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Facebook Founder and CEO Mark Zuckerberg. [File]

Facebook has rolled out a digital payments system on WhatsApp, which is comparable to M-Pesa.

This comes less than four years after its founder, Mark Zuckerberg, visited Kenya to benchmark mobile money applications.

Facebook Pay was launched in Brazil on Monday after initial trials in India, another developing country where plastic money has not taken root. Users are able to send money between themselves for free, while the businesses receiving payments are charged a small fee.

It is unclear if the tech giant will keep the user-to-user service free.

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“Payments on WhatsApp are beginning to roll out to people across Brazil beginning today, and we look forward to bringing it to everyone as we go forward,” the company announced yesterday.

The firm has already indicated it will be rolling out the service to more countries after successful trials in Brazil, its second-biggest market with 120 million users.

For Kenya, the implications of launching the service would be especially significant for Safaricom, which has maintained a firm grip on money transfer and digital payments through its flagship platform M-Pesa.

Zuckerberg made a surprise visit to Kenya in September 2016 and interacted with software developers as part of his intention to appreciate how M-Pesa worked.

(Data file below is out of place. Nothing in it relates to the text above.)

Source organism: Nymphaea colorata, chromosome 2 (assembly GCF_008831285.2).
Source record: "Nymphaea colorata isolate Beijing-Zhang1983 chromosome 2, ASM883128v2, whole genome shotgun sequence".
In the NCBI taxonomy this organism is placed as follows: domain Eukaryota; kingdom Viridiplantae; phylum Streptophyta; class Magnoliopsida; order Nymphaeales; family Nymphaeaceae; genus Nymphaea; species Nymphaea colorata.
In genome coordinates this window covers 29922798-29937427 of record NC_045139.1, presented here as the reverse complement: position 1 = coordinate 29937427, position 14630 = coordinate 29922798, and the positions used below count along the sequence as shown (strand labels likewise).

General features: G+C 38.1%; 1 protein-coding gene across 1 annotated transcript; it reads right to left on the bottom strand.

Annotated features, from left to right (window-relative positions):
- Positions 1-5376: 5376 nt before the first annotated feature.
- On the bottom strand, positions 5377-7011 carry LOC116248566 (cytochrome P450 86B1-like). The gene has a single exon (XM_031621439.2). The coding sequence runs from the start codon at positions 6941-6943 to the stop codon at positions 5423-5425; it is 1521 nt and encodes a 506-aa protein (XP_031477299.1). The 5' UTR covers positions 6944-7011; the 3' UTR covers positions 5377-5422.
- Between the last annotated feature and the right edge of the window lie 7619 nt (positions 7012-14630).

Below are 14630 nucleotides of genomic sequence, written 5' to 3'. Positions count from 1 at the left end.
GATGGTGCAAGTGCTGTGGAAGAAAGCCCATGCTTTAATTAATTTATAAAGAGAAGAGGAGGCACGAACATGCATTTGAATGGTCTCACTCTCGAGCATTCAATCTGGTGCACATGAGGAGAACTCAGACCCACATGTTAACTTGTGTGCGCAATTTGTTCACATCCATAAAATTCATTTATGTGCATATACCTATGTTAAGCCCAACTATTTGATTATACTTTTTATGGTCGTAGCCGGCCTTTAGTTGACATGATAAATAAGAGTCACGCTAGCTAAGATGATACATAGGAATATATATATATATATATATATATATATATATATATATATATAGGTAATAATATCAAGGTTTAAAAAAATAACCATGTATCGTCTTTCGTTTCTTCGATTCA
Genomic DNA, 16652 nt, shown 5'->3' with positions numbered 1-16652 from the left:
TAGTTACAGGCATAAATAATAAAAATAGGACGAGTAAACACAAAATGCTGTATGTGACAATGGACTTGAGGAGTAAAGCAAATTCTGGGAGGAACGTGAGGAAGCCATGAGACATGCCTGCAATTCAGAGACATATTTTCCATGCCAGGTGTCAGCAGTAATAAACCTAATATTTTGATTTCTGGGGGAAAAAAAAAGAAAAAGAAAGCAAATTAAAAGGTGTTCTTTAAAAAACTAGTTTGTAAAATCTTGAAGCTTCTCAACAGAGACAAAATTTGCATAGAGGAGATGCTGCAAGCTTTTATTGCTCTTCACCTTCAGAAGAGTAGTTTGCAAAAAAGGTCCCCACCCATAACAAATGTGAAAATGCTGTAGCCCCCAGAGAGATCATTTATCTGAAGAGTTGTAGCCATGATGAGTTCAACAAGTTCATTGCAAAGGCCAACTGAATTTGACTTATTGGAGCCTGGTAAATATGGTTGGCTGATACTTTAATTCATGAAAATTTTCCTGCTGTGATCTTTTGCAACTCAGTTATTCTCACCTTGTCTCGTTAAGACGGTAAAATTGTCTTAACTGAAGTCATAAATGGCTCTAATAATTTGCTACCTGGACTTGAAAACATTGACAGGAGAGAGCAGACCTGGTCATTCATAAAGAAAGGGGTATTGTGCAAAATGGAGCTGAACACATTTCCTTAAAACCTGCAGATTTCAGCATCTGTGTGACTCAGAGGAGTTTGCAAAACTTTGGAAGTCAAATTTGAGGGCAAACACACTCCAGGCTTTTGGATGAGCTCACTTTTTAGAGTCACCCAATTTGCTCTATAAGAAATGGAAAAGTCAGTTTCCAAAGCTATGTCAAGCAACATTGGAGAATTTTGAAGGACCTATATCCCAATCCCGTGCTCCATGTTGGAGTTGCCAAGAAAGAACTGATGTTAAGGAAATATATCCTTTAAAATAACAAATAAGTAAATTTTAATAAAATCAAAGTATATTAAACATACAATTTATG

“I’m here to meet with entrepreneurs and developers and learn about mobile money, where Kenya is the world leader,” he said during that visit.

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After this, Facebook started developing a linkage to money transfer on WhatsApp, its hugely popular messaging application.

PROJECTED SUCCESS

The tech firm also unveiled a cryptocurrency called Libra, which has been fiercely resisted, even in the United States.

But it is the projected success with Facebook Pay on WhatsApp that could prove to be hugely disruptive as it would be difficult to regulate it anywhere in the world.

Prof Bitange Ndemo said the new digital payment would be a nightmare for existing mobile money transfer platforms.

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Ndemo added that WhatsApp has morphed from a messaging app into a fundraising platform.

“It is only through such innovations that there will be competition, which is healthy in cutting costs,” he said.

Ndemo said it would be impossible to resist Facebook Pay in a country where WhatsApp is commonly used.

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